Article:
Fifteen years ago, a common representation of the hacker was a computer science college student hacking systems from his or her dorm room. Nowadays hackers operate on a different scale; they are more often affiliated to criminal organizations or to nation states than to colleges or universities.

The only thing today’s cyber attackers have in common with college students from 15 years ago can be summarized in 2 words: SOFTWARE VULNERABILITY. Most recent days attacks involve the exploitation of a zero day software vulnerability that has certainly been created by software engineers who used to be computer science college students several years ago. Sadly, software security is not a significant part of most software engineering curricula, leaving it to the developers to learn defensive coding techniques by themselves or to their employers to invest in expensive security engineering training.

Early on, SAFECode members acknowledged that all successful software security initiatives have been built on the foundation of a comprehensive security training program, and published in 2009 a report entitled “Security Engineering Training – A Framework for Corporate Training Programs on the Principles of Secure Software Development”. This became a useful resource to help software security leaders define a training program, but it did not do much to address the knowledge gap in software security across the software development ecosystem.

 

This week, SAFECode is going a step further and is releasing to the public online security engineering courses based on internal training materials used by SAFECode members. The first 6 courses of this program were donated by Adobe (thank you Brad!) and then reviewed and enhanced by experts from the other SAFECode member companies. These first courses touch on topics as diverse as Cross Site Request Forgery, access control or injection 101. Please go and check these courses at https://training.safecode.org.

Who is the target audience for these courses?

These courses are for software developers who do not want that the code they create become the target of a cyber attacker’s spear phishing attack. They are also for anybody who is developing a software security curriculum, in a technology company, an IT department, a college or a university and is looking for relevant content. At EMC we are integrating these courses in our existing software security curriculum.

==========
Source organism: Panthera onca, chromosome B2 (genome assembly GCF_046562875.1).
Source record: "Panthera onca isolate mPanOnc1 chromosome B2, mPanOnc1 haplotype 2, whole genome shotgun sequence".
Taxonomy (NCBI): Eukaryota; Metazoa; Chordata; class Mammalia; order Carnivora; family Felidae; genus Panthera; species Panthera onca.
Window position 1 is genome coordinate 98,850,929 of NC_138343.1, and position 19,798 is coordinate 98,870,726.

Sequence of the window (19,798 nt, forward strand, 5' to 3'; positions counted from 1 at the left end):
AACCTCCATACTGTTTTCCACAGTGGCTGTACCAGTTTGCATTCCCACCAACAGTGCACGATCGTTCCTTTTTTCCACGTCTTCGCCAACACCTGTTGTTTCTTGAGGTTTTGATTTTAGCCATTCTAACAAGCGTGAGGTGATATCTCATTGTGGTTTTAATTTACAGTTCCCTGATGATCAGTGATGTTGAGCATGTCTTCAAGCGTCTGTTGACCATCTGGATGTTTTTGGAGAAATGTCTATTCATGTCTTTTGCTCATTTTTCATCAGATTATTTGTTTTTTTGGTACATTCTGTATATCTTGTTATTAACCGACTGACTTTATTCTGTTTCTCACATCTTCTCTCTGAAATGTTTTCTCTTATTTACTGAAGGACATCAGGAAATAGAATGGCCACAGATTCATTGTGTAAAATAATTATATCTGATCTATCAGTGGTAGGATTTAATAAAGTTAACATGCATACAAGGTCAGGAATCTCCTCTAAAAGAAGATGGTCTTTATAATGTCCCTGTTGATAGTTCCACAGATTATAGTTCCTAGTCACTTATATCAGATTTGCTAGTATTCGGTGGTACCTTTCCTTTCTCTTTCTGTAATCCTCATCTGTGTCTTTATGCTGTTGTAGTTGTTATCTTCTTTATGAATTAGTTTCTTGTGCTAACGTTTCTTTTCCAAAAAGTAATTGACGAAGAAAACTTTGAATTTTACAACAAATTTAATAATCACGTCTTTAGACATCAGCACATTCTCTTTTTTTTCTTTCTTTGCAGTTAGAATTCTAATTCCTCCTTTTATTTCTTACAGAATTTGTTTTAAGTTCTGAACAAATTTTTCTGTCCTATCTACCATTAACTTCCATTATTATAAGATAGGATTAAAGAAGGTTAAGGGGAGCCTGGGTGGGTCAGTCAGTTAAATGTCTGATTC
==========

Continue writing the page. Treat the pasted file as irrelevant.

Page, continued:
Will SAFECode publish additional courses?

The field of software security is much broader than the 6 topics covered by these initial courses and we are already in the process of reviewing more courses.

With these courses now available, are software vulnerabilities a thing of the past?

There is no silver bullet to providing software assurance, neither a magic tool nor a set of training courses. Software assurance can only be delivered through a comprehensive process (see “Fundamental Practices for Secure Software Development”). A knowledgeable developer community is an absolute prerequisite to the successful roll-out of such process. SAFECode member companies, hope that by releasing these courses we will contribute to improving the collective knowledge of security engineering among the developer community and create a more fertile ground for the broader adoption of secure software development practices, which has been the charter of SAFECode since its inception.

Eric Baize

Eric Baize

Eric Baize is Senior Director of the Product Security Office at EMC Corporation. He leads the Product Security Office with company-wide responsibility for product security and supply chain assurance, covering vulnerability response handling, security development lifecycle implementation, supply chain risk management, coordination of security certifications and integration of RSA technology in EMC products and solutions. More ...
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